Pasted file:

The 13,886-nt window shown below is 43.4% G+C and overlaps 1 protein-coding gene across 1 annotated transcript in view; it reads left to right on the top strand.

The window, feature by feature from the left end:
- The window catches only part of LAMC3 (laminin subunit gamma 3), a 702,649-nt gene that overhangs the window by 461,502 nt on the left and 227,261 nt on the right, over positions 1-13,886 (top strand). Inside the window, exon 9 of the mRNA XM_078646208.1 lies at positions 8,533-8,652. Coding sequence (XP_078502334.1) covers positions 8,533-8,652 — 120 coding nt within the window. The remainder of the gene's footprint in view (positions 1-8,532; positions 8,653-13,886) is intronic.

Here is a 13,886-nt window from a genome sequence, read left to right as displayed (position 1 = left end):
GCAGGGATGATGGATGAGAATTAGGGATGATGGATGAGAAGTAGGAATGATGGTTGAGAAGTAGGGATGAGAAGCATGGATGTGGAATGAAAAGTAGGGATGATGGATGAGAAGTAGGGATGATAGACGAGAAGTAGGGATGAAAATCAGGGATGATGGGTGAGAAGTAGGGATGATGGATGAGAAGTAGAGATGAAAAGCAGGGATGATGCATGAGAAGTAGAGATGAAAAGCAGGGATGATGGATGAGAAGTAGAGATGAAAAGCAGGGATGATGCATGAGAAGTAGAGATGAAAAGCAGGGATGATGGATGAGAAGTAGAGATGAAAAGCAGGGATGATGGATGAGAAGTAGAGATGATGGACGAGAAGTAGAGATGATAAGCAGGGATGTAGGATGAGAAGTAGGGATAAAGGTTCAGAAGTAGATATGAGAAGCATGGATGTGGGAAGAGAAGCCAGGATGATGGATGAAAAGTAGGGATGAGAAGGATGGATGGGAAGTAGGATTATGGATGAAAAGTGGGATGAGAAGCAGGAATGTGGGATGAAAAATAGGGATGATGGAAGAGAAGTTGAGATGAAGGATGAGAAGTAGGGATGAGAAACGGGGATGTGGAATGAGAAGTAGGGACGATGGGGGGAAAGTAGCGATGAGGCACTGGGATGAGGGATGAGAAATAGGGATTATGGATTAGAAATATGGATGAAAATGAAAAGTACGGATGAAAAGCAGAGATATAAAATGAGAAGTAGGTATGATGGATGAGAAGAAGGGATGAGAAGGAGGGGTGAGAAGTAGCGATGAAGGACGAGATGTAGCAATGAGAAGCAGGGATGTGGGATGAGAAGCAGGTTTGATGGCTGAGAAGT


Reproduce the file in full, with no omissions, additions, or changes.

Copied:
The 13,886-nt window shown below is 43.4% G+C and overlaps 1 protein-coding gene across 1 annotated transcript in view; it reads left to right on the top strand.

The window, feature by feature from the left end:
- The window catches only part of LAMC3 (laminin subunit gamma 3), a 702,649-nt gene that overhangs the window by 461,502 nt on the left and 227,261 nt on the right, over positions 1-13,886 (top strand). Inside the window, exon 9 of the mRNA XM_078646208.1 lies at positions 8,533-8,652. Coding sequence (XP_078502334.1) covers positions 8,533-8,652 — 120 coding nt within the window. The remainder of the gene's footprint in view (positions 1-8,532; positions 8,653-13,886) is intronic.

Here is a 13,886-nt window from a genome sequence, read left to right as displayed (position 1 = left end):
GCAGGGATGATGGATGAGAATTAGGGATGATGGATGAGAAGTAGGAATGATGGTTGAGAAGTAGGGATGAGAAGCATGGATGTGGAATGAAAAGTAGGGATGATGGATGAGAAGTAGGGATGATAGACGAGAAGTAGGGATGAAAATCAGGGATGATGGGTGAGAAGTAGGGATGATGGATGAGAAGTAGAGATGAAAAGCAGGGATGATGCATGAGAAGTAGAGATGAAAAGCAGGGATGATGGATGAGAAGTAGAGATGAAAAGCAGGGATGATGCATGAGAAGTAGAGATGAAAAGCAGGGATGATGGATGAGAAGTAGAGATGAAAAGCAGGGATGATGGATGAGAAGTAGAGATGATGGACGAGAAGTAGAGATGATAAGCAGGGATGTAGGATGAGAAGTAGGGATAAAGGTTCAGAAGTAGATATGAGAAGCATGGATGTGGGAAGAGAAGCCAGGATGATGGATGAAAAGTAGGGATGAGAAGGATGGATGGGAAGTAGGATTATGGATGAAAAGTGGGATGAGAAGCAGGAATGTGGGATGAAAAATAGGGATGATGGAAGAGAAGTTGAGATGAAGGATGAGAAGTAGGGATGAGAAACGGGGATGTGGAATGAGAAGTAGGGACGATGGGGGGAAAGTAGCGATGAGGCACTGGGATGAGGGATGAGAAATAGGGATTATGGATTAGAAATATGGATGAAAATGAAAAGTACGGATGAAAAGCAGAGATATAAAATGAGAAGTAGGTATGATGGATGAGAAGAAGGGATGAGAAGGAGGGGTGAGAAGTAGCGATGAAGGACGAGATGTAGCAATGAGAAGCAGGGATGTGGGATGAGAAGCAGGTTTGATGGCTGAGAAGT